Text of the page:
Do you need to learn a foreign language to read the list of ingredients in your food?

Here are some simple words to live by: If you can’t pronounce it… don’t eat it.

Read food labels… especially the ingredient list. If it sounds like a chemical experiment, put it down. Also beware of some ‘all-natural’ products that say they contain “natural flavorings.” These so-called natural flavorings are added to foods that lose flavor in processing.

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Air Chilled Chicken

I have been getting a lot of requests lately to explain the difference between water and air chill as it relates to chicken processing.

Water chill when I first started back in the ‘60’s was a stainless tank filled with ice and spring water. That tank may have held 50 chickens. The bird temperature going into the tank was in the 90 degrees Fahrenheit range.

The birds chilled for hours before we pulled them out to cut and pack. We never used chlorine and I am not sure we knew what chlorine was back in those days.

Today the industry standard is still water chill but with a least cost high volume and high yield twist to it.

The procedure is a long refrigerated u shaped tube which could be over 100 feet long, and hold 30,000 to 50,000 gallons of heavily chlorinated water. The chickens are mechanically forced through the length of the chiller, absorbing lots of dirty chlorinated water. The force of moving the chickens inside the chiller is very damaging- breaking bones and tearing skin. At the end of the chiller, the chickens are elevated out of the tank and hand hung on the processing line. Many years ago we operated such a water chiller, so I know what I am talking about and I was happy to see it go.

The Bell & Evans Air Chill story probably started over 20 years ago while visiting a small plant in Germany. The owner of that plant engineered that system for all the right reasons and not just marketing hype.

Over the years I have visited poultry plants all over the world, many that converted from chlorinated water chill to air chill. Many installed cheap, poorly designed, and inefficient systems but were able to get marketing hype labeling the chicken as being air chilled.

By the time we could afford to build a first class Air Chill system, we knew what we wanted to achieve and what we didn’t want.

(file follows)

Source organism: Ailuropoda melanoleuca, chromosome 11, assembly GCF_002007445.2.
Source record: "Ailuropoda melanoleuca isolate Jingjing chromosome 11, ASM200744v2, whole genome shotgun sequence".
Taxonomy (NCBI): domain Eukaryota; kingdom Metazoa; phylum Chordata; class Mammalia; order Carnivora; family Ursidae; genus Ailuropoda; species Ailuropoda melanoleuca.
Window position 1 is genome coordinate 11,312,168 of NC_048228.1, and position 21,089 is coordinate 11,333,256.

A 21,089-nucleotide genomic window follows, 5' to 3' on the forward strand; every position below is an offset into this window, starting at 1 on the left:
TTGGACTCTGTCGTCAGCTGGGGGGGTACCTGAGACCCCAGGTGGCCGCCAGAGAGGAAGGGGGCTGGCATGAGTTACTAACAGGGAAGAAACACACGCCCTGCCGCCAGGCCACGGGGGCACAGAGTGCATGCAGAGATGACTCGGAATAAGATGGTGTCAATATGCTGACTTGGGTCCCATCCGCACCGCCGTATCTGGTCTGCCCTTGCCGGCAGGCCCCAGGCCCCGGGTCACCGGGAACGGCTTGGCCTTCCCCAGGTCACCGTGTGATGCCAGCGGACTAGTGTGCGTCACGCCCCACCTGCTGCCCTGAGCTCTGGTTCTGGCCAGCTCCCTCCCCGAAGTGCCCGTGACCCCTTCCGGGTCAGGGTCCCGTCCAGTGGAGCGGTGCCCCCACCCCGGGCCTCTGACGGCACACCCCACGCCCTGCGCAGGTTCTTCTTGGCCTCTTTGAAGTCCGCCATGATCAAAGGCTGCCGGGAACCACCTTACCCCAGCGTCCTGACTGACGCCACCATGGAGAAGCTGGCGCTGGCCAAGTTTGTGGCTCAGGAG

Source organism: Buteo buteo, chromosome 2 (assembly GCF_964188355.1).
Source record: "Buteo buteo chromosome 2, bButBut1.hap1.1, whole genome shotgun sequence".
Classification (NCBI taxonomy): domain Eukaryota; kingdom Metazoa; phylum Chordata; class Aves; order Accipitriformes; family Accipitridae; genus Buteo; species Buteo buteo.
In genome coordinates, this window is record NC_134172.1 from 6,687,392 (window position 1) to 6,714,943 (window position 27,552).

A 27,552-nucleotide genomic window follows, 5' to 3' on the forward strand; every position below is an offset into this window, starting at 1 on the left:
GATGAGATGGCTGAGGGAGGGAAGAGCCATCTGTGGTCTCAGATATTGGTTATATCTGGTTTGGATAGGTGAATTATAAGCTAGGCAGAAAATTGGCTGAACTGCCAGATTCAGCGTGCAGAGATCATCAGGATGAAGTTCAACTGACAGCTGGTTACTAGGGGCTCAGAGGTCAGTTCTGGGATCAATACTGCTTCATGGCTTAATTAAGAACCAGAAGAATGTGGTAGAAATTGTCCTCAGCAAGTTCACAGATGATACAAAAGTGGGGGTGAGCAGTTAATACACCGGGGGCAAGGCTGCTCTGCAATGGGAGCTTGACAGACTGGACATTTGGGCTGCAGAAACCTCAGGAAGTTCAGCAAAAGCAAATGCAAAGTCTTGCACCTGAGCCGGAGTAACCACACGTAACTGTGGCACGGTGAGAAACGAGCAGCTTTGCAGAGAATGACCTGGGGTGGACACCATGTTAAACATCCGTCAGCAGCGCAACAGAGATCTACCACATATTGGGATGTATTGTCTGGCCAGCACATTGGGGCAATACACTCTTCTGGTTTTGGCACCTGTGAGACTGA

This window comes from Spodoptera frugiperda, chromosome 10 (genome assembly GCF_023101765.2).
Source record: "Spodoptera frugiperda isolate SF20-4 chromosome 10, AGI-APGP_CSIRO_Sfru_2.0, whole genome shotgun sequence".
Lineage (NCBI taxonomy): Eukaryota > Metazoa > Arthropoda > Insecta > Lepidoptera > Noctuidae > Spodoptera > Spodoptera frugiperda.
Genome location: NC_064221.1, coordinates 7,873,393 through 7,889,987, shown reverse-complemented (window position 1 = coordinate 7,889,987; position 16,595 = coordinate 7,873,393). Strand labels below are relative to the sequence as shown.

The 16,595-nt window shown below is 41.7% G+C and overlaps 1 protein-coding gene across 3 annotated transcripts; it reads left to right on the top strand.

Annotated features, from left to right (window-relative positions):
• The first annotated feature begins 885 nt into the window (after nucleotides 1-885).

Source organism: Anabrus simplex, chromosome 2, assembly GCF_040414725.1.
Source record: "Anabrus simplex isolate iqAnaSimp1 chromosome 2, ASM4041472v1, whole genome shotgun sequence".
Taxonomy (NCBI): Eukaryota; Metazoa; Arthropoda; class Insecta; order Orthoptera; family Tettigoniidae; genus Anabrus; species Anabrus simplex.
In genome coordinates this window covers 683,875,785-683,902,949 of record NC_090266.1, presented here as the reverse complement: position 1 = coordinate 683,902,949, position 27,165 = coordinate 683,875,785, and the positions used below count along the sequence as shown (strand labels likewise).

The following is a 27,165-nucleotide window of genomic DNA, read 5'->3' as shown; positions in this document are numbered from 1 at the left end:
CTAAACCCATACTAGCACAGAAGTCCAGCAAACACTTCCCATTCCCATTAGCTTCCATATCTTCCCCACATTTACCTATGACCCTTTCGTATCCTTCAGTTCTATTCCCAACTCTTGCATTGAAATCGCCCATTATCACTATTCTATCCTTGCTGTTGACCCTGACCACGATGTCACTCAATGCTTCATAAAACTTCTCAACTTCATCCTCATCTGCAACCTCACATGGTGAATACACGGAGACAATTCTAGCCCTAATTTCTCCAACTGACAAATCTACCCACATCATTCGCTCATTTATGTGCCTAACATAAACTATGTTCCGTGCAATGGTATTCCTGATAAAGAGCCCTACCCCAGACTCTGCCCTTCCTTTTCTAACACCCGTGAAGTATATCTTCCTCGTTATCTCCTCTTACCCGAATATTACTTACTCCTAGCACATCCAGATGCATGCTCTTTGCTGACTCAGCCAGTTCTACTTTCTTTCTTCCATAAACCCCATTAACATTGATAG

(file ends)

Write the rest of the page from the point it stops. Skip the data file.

Below is an excerpt from our website explaining how we air chill our birds.

Our system consists of three different cooling chambers; each is closely monitored to maintain a specific temperature and humidity during the process. To assure proper chilling, the birds traverse almost two miles of track, taking them 2 hours and 45 minutes to move through the system. Unlike other Air Chill chambers, ours has a unique, single level chilling line that prevents cross contamination from birds on higher tracks dripping onto those underneath.

This slow chill process is also more effective in tenderizing the meat. Since our chickens do not depend on ice water for chilling, the chicken’s natural juices are not diluted in, or replaced by the water in a conventional water chiller. While in these conventional chillers, chickens may absorb 7 to 8% of their body weight in added water – and that water may contain chlorine. (Chlorine is added to conventional chillers to inhibit bacterial growth.) This water “weeps” out of the meat and is trapped in the “diaper” you find in fresh chicken packaging .

Since our Air Chill System uses cold air not water to chill our chickens, we are able to save tens of thousands of gallons of water each day. And since water is not weeping from the chicken, we will now be able to use recyclable and reusable shipping containers.

Benefits of the Bell & Evans Air Chill System

  • Bell & Evans Air Chilled Chickens retain their own natural juices.
    Each bite is incredibly more tender and full of flavor.
  • Bell & Evans Air Chilled Chickens are individually slow chilled.
    No water or chlorine permeates the meat or dilutes the flavor.
  • Bell & Evans Air Chill System is environmentally friendly.
  • Lower water usage, tens of thousands of gallons saved each day.
  • Longer shelf life.
  • Reduced human handling.
  • Cleaner, better appearance.
  • Closely monitored temperature controlled environment.

Below are two pictures, the first showing the effects of water chill and the second is of our air chill system. You decide which chicken you would rather eat:

Water Chill?

Or Air Chilled?